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Nurturing Independence From the Start

My nephew, Tuck, has just turned eighteen. Since he could walk, he could also cast and reel a fishing pole. His father and grandfather taught him how to choose the best bait, how to find fish, how to catch, land, and decide on keeping or releasing. Tuck even knows how to filet his catches, and he makes great ceviche, as well as several main courses. He now teaches his father tricks of the fishing trade, as he is a first mate on two different charter boats. Most of us have heard the proverbial wisdom that if you give someone a fish, they eat for a day, but if you teach them to fish, they eat for a lifetime. Tuck is living proof that not only does he eat for a lifetime, but also he teaches others and shares his knowledge that much further.

This week, the authors at Two Writing Teachers share ideas for building independence in your writing workshops. Here’s a preview of the posts to come:

  • Later today, Lanny kicks off the series with a post about the importance of approximation.
  • Tomorrow, Marina follows with a post about the importance of why, both for students and for teachers.
  • On Tuesday, Beth writes about the structures of writing workshop and ways we can teach them to students.
  • Closely related to structures are routines. Stacey follows up on Wednesday with a post about the importance of establishing routines early on.
  • Independent writing projects are an important way to build independence, and Kelsey’s Thursday post shares ways to weave them into writing workshops.
  • If you’re interested in positive mindsets for writers, you won’t want to miss Betsy’s post on Friday about growth mindset.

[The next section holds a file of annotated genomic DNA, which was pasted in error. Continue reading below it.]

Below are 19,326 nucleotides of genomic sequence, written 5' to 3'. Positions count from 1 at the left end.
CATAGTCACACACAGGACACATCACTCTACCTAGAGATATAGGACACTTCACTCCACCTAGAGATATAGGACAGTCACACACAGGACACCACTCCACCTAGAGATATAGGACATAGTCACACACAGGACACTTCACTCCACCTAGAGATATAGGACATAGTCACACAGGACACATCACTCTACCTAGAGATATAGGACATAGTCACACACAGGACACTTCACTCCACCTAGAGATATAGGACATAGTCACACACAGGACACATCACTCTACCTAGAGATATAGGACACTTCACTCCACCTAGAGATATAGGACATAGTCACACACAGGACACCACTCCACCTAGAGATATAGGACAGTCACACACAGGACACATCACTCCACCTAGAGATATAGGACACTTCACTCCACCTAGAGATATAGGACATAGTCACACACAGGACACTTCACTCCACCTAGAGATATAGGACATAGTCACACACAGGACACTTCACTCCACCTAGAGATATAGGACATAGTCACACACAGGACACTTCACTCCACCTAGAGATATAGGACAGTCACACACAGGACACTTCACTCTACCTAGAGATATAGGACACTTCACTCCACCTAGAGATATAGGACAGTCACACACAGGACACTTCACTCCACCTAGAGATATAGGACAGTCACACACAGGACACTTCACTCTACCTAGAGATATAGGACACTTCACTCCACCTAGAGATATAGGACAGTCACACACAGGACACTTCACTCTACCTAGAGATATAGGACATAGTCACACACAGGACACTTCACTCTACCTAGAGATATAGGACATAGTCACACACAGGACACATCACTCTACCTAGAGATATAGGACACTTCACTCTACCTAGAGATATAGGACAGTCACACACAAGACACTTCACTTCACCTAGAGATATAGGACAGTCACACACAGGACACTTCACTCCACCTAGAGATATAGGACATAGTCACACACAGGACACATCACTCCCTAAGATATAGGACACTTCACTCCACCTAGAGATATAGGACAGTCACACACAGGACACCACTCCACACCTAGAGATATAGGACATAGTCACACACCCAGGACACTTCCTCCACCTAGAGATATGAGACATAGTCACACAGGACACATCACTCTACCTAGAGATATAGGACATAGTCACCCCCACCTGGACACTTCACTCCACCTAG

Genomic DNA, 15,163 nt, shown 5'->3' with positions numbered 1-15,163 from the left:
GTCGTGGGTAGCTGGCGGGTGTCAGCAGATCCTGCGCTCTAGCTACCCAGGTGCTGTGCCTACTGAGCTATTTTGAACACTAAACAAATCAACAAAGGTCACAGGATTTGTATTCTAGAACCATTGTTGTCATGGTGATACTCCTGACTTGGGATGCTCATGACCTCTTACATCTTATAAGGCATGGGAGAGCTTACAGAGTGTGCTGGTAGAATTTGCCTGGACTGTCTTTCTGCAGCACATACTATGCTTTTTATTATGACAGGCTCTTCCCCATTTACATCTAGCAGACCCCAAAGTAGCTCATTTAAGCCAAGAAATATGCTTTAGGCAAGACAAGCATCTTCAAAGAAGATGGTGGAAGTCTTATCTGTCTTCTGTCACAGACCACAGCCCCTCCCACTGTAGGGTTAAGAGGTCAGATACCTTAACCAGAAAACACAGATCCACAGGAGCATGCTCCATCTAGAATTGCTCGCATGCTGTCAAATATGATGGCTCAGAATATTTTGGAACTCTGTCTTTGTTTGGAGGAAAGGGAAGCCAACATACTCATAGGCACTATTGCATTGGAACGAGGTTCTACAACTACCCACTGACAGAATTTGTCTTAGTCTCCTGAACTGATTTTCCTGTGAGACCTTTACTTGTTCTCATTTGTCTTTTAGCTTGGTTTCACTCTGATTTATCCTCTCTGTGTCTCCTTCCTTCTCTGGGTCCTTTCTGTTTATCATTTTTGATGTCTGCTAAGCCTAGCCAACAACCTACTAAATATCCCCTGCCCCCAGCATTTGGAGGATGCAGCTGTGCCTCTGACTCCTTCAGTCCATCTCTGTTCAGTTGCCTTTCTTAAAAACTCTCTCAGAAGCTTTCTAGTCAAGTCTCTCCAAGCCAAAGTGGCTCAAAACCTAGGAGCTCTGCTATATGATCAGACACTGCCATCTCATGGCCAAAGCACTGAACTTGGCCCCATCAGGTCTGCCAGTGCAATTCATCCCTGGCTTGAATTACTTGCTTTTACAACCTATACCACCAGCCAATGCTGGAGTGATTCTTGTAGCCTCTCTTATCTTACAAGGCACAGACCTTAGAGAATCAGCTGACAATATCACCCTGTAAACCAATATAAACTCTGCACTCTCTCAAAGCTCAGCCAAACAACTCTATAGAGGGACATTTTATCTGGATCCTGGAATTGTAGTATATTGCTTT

• On Saturday, Kathleen shares ways to inspire students to keep writing at home without mandated homework.
  • And I, Melanie, wrap up the series with the importance of repertoire in the writing lives of our students.

We will host a Twitter Chat on Monday, August 12th at 8:30 EDT, and we invite you all to join it. Find and join the conversation at #TWTBlog!

Giveaway Information:

This giveaway is for a copy of No More “I’m Done!” and No More “How Long Does It Have to Be?” by Jennifer Jacobson. Thanks to Stenhouse Publishers for donating a copy of each of these books — one book for a primary educator and one book for a secondary educator. (You must have a U.S. mailing address to win a print copy of this book.)

For a chance to win this copy of  No More “I’m Done!” or No More “How Long Does It Have to Be?”, please leave a comment about this or any blog post in this blog series by Sunday, August 11th at 6:00 p.m. EDT.

BE SURE TO WRITE DOWN THE GRADE LEVEL OR GRADE BAND YOU TEACH SO WE CAN PUT YOU IN THE RUNNING FOR THE BOOK THAT MATCHES THE GRADE BAND YOU TEACH. Betsy Hubbard will use a random number generator to pick the winner’s commenter number. The winners will be announced in the ICYMI blog post for this series on Monday, August 11th.

Please leave a valid e-mail address when you post your comment so Betsy can contact you to obtain your mailing address if you win.  From there, our contact at Stenhouse will ship the book to you. (NOTE: Your e-mail address will not be published online if you leave it in the e-mail field only.)